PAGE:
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With so much going on when you move into a rented property, it can be difficult to keep up and ensure everything’s as it should be. As such, a checklist is required – and fortunately, we’ve created one for you to use.
Before you even begin to unload the removal truck, you need to walkthrough the property and ensure everything is as it should be. Check the inventory – it’s what has been agreed between you and the landlord and covers what’s included in the rental price. This includes the washing machine or dishwasher. It’s also worth checking the condition of any fabrics – such as the blinds or furniture included as part of the deal. You’ll want to bring up any issues now, rather than later down the line.
Many properties that have been left empty for a sustained period of time suffer from mould and damp issues – typically because windows haven’t been left open to allow the property to breathe. Unfortunately, mould and damp can be detrimental to health and is a common cause of complaint amongst tenants. You can request mould and damp issues to be remedied before moving in.
Your landlord is responsible for ensuring fire safety measures are in place and of course, this includes having a working smoke alarm when you move in. It can be easy to overlook, so double check your alarm is operational.
When you move into any rented property, you should expect all appliances to be in a good working order – this includes the light bulbs and fittings, such as blinds and curtains. There’s no reason why you should foot the bill, so make sure to leave no stone unturned.
Any dripping taps in your property are a landlord’s responsibility – so don’t leave one unrepaired. Note down any of the taps that are overly loose, dripping or even tight. They can then be seen to.
As the security for your home, locks needs to be well fitted and working properly to keep you safe. There should be no problems when trying to lock or unlock any of the windows or doors in the property, so go through and double check each. You could also request a change of lock for the front door if it’s been a while since they were last switched. Remember, in the event of burglary, insurance companies are unlikely to pay out if there are no signs of forced entry.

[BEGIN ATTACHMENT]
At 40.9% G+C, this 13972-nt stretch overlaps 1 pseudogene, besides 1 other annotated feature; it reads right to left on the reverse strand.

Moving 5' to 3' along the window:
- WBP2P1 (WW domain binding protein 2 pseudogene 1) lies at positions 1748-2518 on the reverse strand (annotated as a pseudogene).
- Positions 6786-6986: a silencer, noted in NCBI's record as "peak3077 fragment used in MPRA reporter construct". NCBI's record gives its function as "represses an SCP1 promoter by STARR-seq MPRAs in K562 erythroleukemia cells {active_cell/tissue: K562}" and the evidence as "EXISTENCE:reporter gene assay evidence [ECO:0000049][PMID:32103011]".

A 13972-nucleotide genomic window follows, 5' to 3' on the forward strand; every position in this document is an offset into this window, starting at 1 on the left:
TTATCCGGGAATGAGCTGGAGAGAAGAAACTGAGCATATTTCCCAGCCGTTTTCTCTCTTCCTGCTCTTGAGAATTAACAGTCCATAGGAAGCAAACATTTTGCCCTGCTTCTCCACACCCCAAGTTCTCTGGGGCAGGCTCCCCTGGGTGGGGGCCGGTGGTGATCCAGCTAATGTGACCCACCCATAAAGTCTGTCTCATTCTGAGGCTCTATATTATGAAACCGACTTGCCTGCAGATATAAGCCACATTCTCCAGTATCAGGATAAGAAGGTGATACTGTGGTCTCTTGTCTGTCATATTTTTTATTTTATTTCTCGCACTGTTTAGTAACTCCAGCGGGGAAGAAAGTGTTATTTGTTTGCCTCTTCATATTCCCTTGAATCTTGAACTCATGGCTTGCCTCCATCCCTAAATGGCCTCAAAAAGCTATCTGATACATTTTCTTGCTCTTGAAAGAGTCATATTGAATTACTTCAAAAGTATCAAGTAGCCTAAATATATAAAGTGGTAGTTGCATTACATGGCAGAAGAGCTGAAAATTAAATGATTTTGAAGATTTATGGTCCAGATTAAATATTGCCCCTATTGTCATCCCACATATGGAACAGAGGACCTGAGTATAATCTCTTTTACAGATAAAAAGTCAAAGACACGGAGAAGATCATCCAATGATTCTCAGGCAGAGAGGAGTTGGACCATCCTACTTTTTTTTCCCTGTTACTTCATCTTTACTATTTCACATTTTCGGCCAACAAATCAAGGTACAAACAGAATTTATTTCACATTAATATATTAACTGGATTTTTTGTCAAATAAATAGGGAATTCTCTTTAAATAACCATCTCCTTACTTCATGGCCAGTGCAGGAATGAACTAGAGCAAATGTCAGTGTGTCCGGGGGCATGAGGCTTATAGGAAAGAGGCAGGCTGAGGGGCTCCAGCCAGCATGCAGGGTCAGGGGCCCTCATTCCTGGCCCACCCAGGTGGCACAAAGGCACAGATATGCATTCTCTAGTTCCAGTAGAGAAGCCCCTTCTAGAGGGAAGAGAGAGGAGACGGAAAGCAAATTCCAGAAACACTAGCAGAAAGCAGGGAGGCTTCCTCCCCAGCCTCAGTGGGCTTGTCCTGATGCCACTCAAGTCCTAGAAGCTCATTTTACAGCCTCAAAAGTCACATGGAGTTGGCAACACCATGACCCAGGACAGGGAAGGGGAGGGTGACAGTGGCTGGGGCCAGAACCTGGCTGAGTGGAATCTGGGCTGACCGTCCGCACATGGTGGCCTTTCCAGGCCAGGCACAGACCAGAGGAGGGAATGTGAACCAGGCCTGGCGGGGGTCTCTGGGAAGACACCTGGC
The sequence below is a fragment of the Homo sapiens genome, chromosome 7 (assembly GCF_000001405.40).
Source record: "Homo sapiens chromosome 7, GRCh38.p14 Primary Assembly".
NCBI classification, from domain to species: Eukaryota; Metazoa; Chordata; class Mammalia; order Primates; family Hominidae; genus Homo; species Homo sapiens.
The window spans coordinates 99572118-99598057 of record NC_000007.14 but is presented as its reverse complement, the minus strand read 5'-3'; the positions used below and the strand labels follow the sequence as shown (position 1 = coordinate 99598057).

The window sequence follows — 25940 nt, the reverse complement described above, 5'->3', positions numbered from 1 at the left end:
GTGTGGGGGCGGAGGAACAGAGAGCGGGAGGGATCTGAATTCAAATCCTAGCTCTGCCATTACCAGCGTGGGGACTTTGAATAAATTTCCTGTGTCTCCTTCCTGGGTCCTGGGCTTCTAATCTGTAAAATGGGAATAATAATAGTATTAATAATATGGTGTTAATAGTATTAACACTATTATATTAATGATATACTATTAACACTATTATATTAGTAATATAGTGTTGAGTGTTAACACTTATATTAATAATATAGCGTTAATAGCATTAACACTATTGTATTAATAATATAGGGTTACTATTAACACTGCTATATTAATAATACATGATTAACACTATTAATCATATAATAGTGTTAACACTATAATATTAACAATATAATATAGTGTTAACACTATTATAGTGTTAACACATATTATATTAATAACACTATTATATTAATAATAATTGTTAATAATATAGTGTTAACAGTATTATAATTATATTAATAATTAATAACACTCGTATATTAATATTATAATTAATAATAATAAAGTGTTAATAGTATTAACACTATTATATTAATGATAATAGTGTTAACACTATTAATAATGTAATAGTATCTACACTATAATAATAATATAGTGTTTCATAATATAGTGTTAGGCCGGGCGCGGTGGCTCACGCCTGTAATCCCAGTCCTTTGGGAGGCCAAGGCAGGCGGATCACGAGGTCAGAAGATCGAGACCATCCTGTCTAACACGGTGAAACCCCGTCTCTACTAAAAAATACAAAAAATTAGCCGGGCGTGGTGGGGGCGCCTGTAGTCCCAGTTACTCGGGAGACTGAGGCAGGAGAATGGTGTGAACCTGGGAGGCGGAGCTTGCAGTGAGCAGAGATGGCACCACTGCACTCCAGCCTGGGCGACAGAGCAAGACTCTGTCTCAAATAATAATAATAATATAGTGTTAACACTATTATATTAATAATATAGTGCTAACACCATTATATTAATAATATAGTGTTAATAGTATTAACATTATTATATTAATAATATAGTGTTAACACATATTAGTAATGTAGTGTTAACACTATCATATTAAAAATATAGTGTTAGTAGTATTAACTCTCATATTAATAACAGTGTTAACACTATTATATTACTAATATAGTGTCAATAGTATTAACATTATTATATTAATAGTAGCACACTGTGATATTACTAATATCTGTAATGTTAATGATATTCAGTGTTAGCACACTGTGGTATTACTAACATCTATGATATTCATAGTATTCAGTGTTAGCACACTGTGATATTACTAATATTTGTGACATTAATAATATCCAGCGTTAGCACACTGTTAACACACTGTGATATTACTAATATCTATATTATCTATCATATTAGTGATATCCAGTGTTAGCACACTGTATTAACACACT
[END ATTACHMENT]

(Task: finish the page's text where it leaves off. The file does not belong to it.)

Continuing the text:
One of your sole responsibilities when moving in is to arrange the utility bills (unless they’re included in the rental cost). Note down your electricity, gas and water meter readings and call each company up respectively to notify them of your occupancy. You’ll also need to arrange council tax, a TV license, phone line and Internet – amongst other optional extras.
As a tenant, fortunately much of the responsibility falls on the landlord’s shoulders. Of course, you’ll need to keep up with your monthly payments, but for general repair work you’ll be able to pass this over.
See some of the key responsibilities for a Scottish landlord:
Of course, one of the main points of conflict between landlords and tenants, is typically centred around repair work and what should and shouldn’t be completed by the landlord.
However, due to the 'repairing standard’ in Scotland, landlords must ensure:
Also bear in mind that landlords have a legal right to enter a property for an inspection or to carry our repair work. However, at least 24 hours’ notice must be given – unless the situation is deemed an emergency.
Be aware that if repair work isn’t carried out promptly, tenants do have a claim to receive a reduction of their rental payments. This is known as ‘rent abatement’ and is the result of incomplete work or repairs being disruptive.
Although you’ll be renting, there’s still an element of responsibility that falls on the tenant – particularly in regards to keeping the property in a good condition. You must also allow the landlord to have access to the property when 24 hours of notice is given, whilst emergency situations require immediate access.
As a tenant, your responsibilities include:
If you don’t meet these responsibilities, the landlord has the right to file for eviction.
When arranging to rent a property, you may be required to provide a proof of address and other form of ID – so ensure you have these to hand. This could be for the estate agent, or the landlord. A landlord may also ask for a reference from your previous landlord (if you’ve previously rented).
Remember, if the landlord requests to meet you in person, it’s a good idea to take a friend or family member with you – both for safety purposes and to ensure you have a second opinion readily available.